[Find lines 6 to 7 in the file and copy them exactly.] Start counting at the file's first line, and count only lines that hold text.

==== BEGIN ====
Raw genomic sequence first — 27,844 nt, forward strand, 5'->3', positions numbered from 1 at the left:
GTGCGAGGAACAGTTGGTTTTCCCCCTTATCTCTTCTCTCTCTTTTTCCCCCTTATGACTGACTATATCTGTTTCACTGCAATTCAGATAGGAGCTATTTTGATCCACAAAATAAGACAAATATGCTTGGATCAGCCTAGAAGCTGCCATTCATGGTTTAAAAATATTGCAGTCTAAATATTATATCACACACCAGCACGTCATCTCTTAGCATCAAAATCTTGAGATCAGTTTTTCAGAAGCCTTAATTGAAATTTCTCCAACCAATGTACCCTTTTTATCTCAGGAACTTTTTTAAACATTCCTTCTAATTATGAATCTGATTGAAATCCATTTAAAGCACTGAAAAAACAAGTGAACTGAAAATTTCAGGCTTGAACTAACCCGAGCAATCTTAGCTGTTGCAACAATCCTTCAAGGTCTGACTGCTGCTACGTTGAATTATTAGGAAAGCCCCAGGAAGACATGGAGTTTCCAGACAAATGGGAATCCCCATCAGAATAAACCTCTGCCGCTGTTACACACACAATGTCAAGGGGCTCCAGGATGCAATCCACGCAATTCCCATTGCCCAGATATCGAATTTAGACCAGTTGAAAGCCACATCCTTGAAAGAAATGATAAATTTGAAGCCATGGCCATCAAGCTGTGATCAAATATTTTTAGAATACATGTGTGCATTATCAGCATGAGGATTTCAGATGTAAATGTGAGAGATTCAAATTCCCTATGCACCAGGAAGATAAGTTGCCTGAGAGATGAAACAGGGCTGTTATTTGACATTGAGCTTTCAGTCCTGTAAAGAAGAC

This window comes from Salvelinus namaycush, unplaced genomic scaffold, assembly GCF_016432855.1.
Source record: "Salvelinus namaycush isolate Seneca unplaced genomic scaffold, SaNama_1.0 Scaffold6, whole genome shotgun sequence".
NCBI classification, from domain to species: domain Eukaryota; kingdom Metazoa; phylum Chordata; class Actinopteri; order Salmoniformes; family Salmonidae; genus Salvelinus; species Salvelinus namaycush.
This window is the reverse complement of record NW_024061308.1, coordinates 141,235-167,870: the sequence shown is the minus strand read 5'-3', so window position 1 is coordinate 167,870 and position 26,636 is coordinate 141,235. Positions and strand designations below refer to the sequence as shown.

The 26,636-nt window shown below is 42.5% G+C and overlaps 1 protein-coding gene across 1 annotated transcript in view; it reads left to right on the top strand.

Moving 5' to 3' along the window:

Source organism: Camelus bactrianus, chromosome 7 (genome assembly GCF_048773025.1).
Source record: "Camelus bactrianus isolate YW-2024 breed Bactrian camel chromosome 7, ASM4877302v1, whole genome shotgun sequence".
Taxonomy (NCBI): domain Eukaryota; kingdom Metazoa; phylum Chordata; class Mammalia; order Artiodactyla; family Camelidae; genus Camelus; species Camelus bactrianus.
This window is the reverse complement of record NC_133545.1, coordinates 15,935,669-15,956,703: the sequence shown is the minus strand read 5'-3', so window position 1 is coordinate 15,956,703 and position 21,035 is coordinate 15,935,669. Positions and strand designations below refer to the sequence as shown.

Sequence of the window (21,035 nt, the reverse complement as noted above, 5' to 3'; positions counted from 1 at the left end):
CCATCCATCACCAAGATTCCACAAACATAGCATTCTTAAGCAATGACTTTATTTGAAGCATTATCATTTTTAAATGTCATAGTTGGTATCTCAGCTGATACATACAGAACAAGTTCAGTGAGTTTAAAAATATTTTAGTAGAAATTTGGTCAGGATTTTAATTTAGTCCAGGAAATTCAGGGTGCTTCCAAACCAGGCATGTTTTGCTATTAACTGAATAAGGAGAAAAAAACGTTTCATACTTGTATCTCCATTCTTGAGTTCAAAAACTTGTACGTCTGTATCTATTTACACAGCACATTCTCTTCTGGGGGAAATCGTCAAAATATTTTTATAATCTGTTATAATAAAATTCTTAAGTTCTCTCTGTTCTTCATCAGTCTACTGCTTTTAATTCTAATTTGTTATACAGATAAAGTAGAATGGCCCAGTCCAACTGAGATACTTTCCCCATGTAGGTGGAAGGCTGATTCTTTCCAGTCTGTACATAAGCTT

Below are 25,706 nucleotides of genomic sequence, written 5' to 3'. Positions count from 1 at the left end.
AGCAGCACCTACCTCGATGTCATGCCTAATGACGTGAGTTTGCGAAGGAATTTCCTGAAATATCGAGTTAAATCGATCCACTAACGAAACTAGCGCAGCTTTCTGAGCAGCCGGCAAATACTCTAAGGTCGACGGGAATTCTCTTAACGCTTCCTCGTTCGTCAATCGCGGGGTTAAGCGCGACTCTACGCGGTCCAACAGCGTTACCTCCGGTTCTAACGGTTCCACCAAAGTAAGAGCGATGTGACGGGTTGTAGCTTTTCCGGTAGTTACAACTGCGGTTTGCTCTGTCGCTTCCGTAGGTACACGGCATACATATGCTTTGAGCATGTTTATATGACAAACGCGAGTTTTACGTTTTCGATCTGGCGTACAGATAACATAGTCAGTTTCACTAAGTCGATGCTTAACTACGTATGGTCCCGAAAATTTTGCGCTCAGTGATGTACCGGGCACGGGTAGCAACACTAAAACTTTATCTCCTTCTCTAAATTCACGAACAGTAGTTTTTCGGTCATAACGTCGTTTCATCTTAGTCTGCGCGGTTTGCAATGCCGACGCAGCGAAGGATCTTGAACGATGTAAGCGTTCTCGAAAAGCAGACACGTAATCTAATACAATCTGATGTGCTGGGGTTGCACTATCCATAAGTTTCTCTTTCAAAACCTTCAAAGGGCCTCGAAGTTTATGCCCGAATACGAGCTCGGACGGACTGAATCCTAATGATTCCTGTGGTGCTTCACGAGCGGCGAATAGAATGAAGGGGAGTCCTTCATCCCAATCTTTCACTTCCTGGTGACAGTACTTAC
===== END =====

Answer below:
This window is the reverse complement of record NW_024061308.1, coordinates 141,235-167,870: the sequence shown is the minus strand read 5'-3', so window position 1 is coordinate 167,870 and position 26,636 is coordinate 141,235. Positions and strand designations below refer to the sequence as shown.

The 26,636-nt window shown below is 42.5% G+C and overlaps 1 protein-coding gene across 1 annotated transcript in view; it reads left to right on the top strand.